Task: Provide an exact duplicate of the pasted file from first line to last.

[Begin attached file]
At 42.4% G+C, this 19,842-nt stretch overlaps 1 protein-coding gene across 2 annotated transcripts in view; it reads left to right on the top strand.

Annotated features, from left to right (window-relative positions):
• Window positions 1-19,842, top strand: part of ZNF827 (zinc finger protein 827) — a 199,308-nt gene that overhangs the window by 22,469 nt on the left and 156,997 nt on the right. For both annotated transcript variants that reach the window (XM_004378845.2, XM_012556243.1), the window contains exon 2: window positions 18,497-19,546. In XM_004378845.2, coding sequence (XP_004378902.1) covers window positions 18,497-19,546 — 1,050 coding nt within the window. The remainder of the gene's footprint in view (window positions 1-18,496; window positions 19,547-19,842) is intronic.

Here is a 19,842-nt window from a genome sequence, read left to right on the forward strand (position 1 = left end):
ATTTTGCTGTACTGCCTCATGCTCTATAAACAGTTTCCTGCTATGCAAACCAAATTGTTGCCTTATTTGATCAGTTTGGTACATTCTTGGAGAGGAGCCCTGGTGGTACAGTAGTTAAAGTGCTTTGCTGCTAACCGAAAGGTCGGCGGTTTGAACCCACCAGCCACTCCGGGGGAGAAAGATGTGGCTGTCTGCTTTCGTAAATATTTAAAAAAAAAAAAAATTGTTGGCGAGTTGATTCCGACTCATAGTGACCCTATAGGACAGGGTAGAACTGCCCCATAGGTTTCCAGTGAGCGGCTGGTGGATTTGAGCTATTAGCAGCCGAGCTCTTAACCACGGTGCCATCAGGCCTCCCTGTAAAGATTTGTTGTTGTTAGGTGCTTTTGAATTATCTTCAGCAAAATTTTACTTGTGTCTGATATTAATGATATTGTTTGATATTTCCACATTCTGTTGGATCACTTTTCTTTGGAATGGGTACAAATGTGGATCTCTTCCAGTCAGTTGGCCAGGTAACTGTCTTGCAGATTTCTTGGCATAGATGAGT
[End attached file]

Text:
At 42.4% G+C, this 19,842-nt stretch overlaps 1 protein-coding gene across 2 annotated transcripts in view; it reads left to right on the top strand.

Annotated features, from left to right (window-relative positions):
• Window positions 1-19,842, top strand: part of ZNF827 (zinc finger protein 827) — a 199,308-nt gene that overhangs the window by 22,469 nt on the left and 156,997 nt on the right. For both annotated transcript variants that reach the window (XM_004378845.2, XM_012556243.1), the window contains exon 2: window positions 18,497-19,546. In XM_004378845.2, coding sequence (XP_004378902.1) covers window positions 18,497-19,546 — 1,050 coding nt within the window. The remainder of the gene's footprint in view (window positions 1-18,496; window positions 19,547-19,842) is intronic.

Here is a 19,842-nt window from a genome sequence, read left to right on the forward strand (position 1 = left end):
ATTTTGCTGTACTGCCTCATGCTCTATAAACAGTTTCCTGCTATGCAAACCAAATTGTTGCCTTATTTGATCAGTTTGGTACATTCTTGGAGAGGAGCCCTGGTGGTACAGTAGTTAAAGTGCTTTGCTGCTAACCGAAAGGTCGGCGGTTTGAACCCACCAGCCACTCCGGGGGAGAAAGATGTGGCTGTCTGCTTTCGTAAATATTTAAAAAAAAAAAAAATTGTTGGCGAGTTGATTCCGACTCATAGTGACCCTATAGGACAGGGTAGAACTGCCCCATAGGTTTCCAGTGAGCGGCTGGTGGATTTGAGCTATTAGCAGCCGAGCTCTTAACCACGGTGCCATCAGGCCTCCCTGTAAAGATTTGTTGTTGTTAGGTGCTTTTGAATTATCTTCAGCAAAATTTTACTTGTGTCTGATATTAATGATATTGTTTGATATTTCCACATTCTGTTGGATCACTTTTCTTTGGAATGGGTACAAATGTGGATCTCTTCCAGTCAGTTGGCCAGGTAACTGTCTTGCAGATTTCTTGGCATAGATGAGT